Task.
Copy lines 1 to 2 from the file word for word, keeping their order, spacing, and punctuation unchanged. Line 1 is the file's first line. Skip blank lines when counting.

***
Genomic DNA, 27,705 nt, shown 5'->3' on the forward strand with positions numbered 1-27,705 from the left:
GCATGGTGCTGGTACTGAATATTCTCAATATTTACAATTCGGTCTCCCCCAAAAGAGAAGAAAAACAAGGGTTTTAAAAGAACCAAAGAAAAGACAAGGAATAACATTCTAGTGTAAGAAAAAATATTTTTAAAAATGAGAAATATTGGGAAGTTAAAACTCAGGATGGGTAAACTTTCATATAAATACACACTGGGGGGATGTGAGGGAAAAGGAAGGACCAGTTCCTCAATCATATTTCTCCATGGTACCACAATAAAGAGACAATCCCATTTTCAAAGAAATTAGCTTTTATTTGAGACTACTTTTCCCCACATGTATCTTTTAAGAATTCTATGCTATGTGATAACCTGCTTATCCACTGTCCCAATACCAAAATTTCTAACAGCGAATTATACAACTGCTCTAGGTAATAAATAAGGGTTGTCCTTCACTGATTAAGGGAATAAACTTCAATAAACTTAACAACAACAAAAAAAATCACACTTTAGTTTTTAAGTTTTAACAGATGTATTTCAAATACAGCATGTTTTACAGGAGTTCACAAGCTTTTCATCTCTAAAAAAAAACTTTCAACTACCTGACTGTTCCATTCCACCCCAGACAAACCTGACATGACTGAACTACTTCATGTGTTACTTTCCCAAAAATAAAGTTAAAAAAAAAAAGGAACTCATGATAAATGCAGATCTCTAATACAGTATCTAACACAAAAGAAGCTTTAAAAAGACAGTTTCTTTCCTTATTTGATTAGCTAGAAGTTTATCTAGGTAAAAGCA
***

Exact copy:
Genomic DNA, 27,705 nt, shown 5'->3' on the forward strand with positions numbered 1-27,705 from the left:
GCATGGTGCTGGTACTGAATATTCTCAATATTTACAATTCGGTCTCCCCCAAAAGAGAAGAAAAACAAGGGTTTTAAAAGAACCAAAGAAAAGACAAGGAATAACATTCTAGTGTAAGAAAAAATATTTTTAAAAATGAGAAATATTGGGAAGTTAAAACTCAGGATGGGTAAACTTTCATATAAATACACACTGGGGGGATGTGAGGGAAAAGGAAGGACCAGTTCCTCAATCATATTTCTCCATGGTACCACAATAAAGAGACAATCCCATTTTCAAAGAAATTAGCTTTTATTTGAGACTACTTTTCCCCACATGTATCTTTTAAGAATTCTATGCTATGTGATAACCTGCTTATCCACTGTCCCAATACCAAAATTTCTAACAGCGAATTATACAACTGCTCTAGGTAATAAATAAGGGTTGTCCTTCACTGATTAAGGGAATAAACTTCAATAAACTTAACAACAACAAAAAAAATCACACTTTAGTTTTTAAGTTTTAACAGATGTATTTCAAATACAGCATGTTTTACAGGAGTTCACAAGCTTTTCATCTCTAAAAAAAAACTTTCAACTACCTGACTGTTCCATTCCACCCCAGACAAACCTGACATGACTGAACTACTTCATGTGTTACTTTCCCAAAAATAAAGTTAAAAAAAAAAAGGAACTCATGATAAATGCAGATCTCTAATACAGTATCTAACACAAAAGAAGCTTTAAAAAGACAGTTTCTTTCCTTATTTGATTAGCTAGAAGTTTATCTAGGTAAAAGCA